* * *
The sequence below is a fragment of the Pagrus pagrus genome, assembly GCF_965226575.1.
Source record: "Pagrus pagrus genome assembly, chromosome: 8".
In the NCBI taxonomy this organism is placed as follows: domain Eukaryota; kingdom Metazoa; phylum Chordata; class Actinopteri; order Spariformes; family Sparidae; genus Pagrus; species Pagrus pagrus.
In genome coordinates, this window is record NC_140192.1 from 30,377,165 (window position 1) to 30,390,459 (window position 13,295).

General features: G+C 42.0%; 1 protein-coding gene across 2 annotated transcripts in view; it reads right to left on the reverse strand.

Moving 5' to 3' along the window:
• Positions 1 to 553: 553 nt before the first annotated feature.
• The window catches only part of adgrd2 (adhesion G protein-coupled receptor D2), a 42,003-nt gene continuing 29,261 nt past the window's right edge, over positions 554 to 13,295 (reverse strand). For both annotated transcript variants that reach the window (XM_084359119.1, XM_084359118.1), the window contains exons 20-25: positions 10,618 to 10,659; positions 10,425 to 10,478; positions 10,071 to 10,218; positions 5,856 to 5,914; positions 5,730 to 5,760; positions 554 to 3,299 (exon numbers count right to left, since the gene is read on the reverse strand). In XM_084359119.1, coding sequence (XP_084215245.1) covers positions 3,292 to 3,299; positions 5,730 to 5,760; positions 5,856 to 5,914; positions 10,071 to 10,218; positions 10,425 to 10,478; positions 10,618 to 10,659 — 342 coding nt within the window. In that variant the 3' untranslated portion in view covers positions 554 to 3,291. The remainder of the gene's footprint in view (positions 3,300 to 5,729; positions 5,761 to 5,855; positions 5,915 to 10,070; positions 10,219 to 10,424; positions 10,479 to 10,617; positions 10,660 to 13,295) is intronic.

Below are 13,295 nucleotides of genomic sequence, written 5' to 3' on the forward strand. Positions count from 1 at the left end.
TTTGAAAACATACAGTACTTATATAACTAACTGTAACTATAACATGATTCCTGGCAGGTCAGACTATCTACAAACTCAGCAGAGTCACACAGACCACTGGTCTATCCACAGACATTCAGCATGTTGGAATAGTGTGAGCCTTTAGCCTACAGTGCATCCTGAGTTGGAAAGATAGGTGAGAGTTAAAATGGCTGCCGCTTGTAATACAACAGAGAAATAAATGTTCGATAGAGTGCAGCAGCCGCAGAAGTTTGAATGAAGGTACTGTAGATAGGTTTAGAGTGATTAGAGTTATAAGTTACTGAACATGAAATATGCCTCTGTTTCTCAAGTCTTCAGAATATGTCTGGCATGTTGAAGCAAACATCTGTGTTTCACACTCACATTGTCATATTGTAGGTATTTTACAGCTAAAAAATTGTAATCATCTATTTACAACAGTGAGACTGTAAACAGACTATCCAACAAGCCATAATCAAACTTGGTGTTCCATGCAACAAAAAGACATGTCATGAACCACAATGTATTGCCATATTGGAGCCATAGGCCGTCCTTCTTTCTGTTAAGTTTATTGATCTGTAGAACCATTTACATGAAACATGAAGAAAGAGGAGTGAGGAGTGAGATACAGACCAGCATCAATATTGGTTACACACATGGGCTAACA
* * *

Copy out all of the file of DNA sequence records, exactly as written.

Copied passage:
The sequence below is a fragment of the Pagrus pagrus genome, assembly GCF_965226575.1.
Source record: "Pagrus pagrus genome assembly, chromosome: 8".
In the NCBI taxonomy this organism is placed as follows: domain Eukaryota; kingdom Metazoa; phylum Chordata; class Actinopteri; order Spariformes; family Sparidae; genus Pagrus; species Pagrus pagrus.
In genome coordinates, this window is record NC_140192.1 from 30,377,165 (window position 1) to 30,390,459 (window position 13,295).

General features: G+C 42.0%; 1 protein-coding gene across 2 annotated transcripts in view; it reads right to left on the reverse strand.

Moving 5' to 3' along the window:
• Positions 1 to 553: 553 nt before the first annotated feature.
• The window catches only part of adgrd2 (adhesion G protein-coupled receptor D2), a 42,003-nt gene continuing 29,261 nt past the window's right edge, over positions 554 to 13,295 (reverse strand). For both annotated transcript variants that reach the window (XM_084359119.1, XM_084359118.1), the window contains exons 20-25: positions 10,618 to 10,659; positions 10,425 to 10,478; positions 10,071 to 10,218; positions 5,856 to 5,914; positions 5,730 to 5,760; positions 554 to 3,299 (exon numbers count right to left, since the gene is read on the reverse strand). In XM_084359119.1, coding sequence (XP_084215245.1) covers positions 3,292 to 3,299; positions 5,730 to 5,760; positions 5,856 to 5,914; positions 10,071 to 10,218; positions 10,425 to 10,478; positions 10,618 to 10,659 — 342 coding nt within the window. In that variant the 3' untranslated portion in view covers positions 554 to 3,291. The remainder of the gene's footprint in view (positions 3,300 to 5,729; positions 5,761 to 5,855; positions 5,915 to 10,070; positions 10,219 to 10,424; positions 10,479 to 10,617; positions 10,660 to 13,295) is intronic.

Below are 13,295 nucleotides of genomic sequence, written 5' to 3' on the forward strand. Positions count from 1 at the left end.
TTTGAAAACATACAGTACTTATATAACTAACTGTAACTATAACATGATTCCTGGCAGGTCAGACTATCTACAAACTCAGCAGAGTCACACAGACCACTGGTCTATCCACAGACATTCAGCATGTTGGAATAGTGTGAGCCTTTAGCCTACAGTGCATCCTGAGTTGGAAAGATAGGTGAGAGTTAAAATGGCTGCCGCTTGTAATACAACAGAGAAATAAATGTTCGATAGAGTGCAGCAGCCGCAGAAGTTTGAATGAAGGTACTGTAGATAGGTTTAGAGTGATTAGAGTTATAAGTTACTGAACATGAAATATGCCTCTGTTTCTCAAGTCTTCAGAATATGTCTGGCATGTTGAAGCAAACATCTGTGTTTCACACTCACATTGTCATATTGTAGGTATTTTACAGCTAAAAAATTGTAATCATCTATTTACAACAGTGAGACTGTAAACAGACTATCCAACAAGCCATAATCAAACTTGGTGTTCCATGCAACAAAAAGACATGTCATGAACCACAATGTATTGCCATATTGGAGCCATAGGCCGTCCTTCTTTCTGTTAAGTTTATTGATCTGTAGAACCATTTACATGAAACATGAAGAAAGAGGAGTGAGGAGTGAGATACAGACCAGCATCAATATTGGTTACACACATGGGCTAACA